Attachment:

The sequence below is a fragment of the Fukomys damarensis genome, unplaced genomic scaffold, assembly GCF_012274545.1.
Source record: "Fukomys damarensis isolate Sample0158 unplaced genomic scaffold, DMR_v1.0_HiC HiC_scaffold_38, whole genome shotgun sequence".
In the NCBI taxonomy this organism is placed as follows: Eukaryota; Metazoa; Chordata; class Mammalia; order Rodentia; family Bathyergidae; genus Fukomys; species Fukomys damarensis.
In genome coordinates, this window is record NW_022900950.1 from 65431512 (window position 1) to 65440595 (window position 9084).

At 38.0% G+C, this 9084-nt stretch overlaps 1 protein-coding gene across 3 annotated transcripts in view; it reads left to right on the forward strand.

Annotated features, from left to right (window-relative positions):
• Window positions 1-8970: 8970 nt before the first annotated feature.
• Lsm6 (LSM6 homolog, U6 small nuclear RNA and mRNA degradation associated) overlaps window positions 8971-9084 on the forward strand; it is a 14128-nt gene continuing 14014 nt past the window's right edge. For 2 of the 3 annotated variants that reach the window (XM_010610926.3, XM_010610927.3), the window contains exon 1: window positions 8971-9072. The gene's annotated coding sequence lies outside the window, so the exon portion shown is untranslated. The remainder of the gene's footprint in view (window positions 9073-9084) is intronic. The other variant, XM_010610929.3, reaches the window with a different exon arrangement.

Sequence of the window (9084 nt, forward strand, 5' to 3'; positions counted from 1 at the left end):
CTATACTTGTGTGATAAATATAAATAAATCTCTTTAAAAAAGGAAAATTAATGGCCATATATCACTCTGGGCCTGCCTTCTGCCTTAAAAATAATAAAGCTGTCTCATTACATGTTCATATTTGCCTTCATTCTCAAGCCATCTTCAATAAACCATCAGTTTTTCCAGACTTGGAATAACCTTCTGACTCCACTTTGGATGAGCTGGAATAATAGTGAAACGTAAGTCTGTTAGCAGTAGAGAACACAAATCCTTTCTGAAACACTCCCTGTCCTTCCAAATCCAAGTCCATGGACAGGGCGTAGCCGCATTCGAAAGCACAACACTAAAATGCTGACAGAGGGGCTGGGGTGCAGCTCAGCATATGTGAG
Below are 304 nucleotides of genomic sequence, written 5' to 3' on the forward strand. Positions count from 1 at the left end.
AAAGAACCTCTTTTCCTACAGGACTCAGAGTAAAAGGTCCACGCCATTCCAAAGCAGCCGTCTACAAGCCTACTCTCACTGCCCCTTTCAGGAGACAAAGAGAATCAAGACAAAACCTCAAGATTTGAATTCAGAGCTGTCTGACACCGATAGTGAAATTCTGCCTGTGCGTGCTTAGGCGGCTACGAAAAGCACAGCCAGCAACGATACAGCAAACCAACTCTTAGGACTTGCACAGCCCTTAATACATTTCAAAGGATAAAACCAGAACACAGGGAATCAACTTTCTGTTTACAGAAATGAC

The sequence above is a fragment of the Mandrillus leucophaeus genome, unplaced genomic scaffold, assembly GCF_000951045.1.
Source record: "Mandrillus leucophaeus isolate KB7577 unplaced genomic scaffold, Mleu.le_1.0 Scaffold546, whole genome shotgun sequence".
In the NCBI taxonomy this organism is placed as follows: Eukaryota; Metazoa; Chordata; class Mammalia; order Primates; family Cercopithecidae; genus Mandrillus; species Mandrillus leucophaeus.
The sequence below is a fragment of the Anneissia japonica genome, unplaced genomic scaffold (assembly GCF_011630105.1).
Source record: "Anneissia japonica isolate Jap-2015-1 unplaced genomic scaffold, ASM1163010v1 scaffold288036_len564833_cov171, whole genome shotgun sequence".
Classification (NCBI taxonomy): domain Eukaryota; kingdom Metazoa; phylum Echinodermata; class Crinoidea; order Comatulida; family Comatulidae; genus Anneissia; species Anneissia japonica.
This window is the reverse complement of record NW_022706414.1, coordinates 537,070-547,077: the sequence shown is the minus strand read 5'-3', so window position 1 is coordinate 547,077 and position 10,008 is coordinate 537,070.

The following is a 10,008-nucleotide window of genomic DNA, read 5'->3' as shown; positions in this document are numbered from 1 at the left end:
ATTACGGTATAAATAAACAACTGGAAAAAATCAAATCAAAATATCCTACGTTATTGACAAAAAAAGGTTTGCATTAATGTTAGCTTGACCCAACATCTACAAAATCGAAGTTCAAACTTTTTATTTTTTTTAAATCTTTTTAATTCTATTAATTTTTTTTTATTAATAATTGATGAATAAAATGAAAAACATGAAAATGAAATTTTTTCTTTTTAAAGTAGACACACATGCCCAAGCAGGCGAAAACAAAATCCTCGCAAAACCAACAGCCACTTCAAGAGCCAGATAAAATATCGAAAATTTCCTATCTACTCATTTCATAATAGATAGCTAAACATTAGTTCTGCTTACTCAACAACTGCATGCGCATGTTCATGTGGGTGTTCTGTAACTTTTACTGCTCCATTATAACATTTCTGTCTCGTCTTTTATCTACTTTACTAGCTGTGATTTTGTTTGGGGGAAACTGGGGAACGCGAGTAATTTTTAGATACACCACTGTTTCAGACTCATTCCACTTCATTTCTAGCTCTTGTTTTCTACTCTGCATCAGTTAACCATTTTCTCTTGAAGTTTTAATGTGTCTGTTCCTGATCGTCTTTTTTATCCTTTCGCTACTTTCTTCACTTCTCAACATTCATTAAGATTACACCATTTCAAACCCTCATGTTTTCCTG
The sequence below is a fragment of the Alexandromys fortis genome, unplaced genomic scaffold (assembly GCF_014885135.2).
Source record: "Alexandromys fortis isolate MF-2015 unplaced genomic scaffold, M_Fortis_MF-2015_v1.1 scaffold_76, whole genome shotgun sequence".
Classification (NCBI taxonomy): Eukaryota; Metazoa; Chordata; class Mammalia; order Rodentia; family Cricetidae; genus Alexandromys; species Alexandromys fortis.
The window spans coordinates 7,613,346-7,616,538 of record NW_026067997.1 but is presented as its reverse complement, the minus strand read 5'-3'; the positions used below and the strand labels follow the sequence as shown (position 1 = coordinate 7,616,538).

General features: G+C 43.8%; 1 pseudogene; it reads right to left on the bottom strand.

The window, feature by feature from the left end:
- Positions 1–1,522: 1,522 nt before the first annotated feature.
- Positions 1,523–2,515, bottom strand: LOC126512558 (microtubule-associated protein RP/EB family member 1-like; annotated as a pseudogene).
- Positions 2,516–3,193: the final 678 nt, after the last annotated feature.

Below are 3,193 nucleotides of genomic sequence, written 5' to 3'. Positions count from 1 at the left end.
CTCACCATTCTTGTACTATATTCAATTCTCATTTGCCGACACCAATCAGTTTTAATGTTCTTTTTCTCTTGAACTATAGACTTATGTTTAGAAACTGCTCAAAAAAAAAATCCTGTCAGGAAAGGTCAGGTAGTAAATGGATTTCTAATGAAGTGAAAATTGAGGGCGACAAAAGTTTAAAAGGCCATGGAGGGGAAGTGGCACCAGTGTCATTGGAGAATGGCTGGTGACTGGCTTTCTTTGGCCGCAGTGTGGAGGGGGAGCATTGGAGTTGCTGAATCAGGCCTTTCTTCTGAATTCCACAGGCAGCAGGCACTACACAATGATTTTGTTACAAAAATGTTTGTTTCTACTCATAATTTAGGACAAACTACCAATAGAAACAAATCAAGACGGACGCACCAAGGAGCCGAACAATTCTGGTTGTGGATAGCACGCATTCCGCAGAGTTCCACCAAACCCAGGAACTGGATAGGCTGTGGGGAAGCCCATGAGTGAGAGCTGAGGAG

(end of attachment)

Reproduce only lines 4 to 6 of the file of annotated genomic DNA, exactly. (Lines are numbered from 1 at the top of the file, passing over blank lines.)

In genome coordinates, this window is record NW_022900950.1 from 65431512 (window position 1) to 65440595 (window position 9084).

At 38.0% G+C, this 9084-nt stretch overlaps 1 protein-coding gene across 3 annotated transcripts in view; it reads left to right on the forward strand.

Annotated features, from left to right (window-relative positions):